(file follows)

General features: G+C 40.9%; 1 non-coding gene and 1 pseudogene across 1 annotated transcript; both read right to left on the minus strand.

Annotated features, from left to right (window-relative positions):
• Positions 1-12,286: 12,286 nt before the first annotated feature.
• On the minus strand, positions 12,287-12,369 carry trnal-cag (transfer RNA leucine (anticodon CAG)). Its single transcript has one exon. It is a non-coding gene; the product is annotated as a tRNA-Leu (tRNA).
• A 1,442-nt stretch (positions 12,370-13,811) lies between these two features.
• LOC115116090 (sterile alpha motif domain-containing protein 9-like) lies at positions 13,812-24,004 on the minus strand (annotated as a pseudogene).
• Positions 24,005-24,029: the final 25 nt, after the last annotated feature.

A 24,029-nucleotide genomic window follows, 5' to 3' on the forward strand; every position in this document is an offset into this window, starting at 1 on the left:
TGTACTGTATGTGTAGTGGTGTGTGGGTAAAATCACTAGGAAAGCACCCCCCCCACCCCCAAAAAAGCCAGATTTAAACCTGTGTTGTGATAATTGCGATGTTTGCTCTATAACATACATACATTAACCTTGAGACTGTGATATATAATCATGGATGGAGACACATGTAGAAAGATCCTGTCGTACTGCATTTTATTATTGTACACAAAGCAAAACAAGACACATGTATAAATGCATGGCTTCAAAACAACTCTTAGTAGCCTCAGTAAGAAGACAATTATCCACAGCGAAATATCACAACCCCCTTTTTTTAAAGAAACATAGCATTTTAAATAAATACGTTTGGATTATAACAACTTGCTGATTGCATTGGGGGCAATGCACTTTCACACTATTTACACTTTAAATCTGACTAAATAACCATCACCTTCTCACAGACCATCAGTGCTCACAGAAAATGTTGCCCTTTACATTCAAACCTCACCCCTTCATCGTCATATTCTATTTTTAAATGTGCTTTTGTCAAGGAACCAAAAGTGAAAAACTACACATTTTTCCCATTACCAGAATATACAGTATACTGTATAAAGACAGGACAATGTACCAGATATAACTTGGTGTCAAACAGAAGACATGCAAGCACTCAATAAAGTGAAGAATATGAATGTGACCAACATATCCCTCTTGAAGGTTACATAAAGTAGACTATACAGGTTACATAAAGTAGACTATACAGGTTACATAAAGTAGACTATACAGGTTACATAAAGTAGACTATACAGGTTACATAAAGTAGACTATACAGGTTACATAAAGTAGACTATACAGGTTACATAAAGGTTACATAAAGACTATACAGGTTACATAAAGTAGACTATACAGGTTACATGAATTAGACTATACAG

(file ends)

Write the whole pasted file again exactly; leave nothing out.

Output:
General features: G+C 40.9%; 1 non-coding gene and 1 pseudogene across 1 annotated transcript; both read right to left on the minus strand.

Annotated features, from left to right (window-relative positions):
• Positions 1-12,286: 12,286 nt before the first annotated feature.
• On the minus strand, positions 12,287-12,369 carry trnal-cag (transfer RNA leucine (anticodon CAG)). Its single transcript has one exon. It is a non-coding gene; the product is annotated as a tRNA-Leu (tRNA).
• A 1,442-nt stretch (positions 12,370-13,811) lies between these two features.
• LOC115116090 (sterile alpha motif domain-containing protein 9-like) lies at positions 13,812-24,004 on the minus strand (annotated as a pseudogene).
• Positions 24,005-24,029: the final 25 nt, after the last annotated feature.

A 24,029-nucleotide genomic window follows, 5' to 3' on the forward strand; every position in this document is an offset into this window, starting at 1 on the left:
TGTACTGTATGTGTAGTGGTGTGTGGGTAAAATCACTAGGAAAGCACCCCCCCCACCCCCAAAAAAGCCAGATTTAAACCTGTGTTGTGATAATTGCGATGTTTGCTCTATAACATACATACATTAACCTTGAGACTGTGATATATAATCATGGATGGAGACACATGTAGAAAGATCCTGTCGTACTGCATTTTATTATTGTACACAAAGCAAAACAAGACACATGTATAAATGCATGGCTTCAAAACAACTCTTAGTAGCCTCAGTAAGAAGACAATTATCCACAGCGAAATATCACAACCCCCTTTTTTTAAAGAAACATAGCATTTTAAATAAATACGTTTGGATTATAACAACTTGCTGATTGCATTGGGGGCAATGCACTTTCACACTATTTACACTTTAAATCTGACTAAATAACCATCACCTTCTCACAGACCATCAGTGCTCACAGAAAATGTTGCCCTTTACATTCAAACCTCACCCCTTCATCGTCATATTCTATTTTTAAATGTGCTTTTGTCAAGGAACCAAAAGTGAAAAACTACACATTTTTCCCATTACCAGAATATACAGTATACTGTATAAAGACAGGACAATGTACCAGATATAACTTGGTGTCAAACAGAAGACATGCAAGCACTCAATAAAGTGAAGAATATGAATGTGACCAACATATCCCTCTTGAAGGTTACATAAAGTAGACTATACAGGTTACATAAAGTAGACTATACAGGTTACATAAAGTAGACTATACAGGTTACATAAAGTAGACTATACAGGTTACATAAAGTAGACTATACAGGTTACATAAAGTAGACTATACAGGTTACATAAAGGTTACATAAAGACTATACAGGTTACATAAAGTAGACTATACAGGTTACATGAATTAGACTATACAG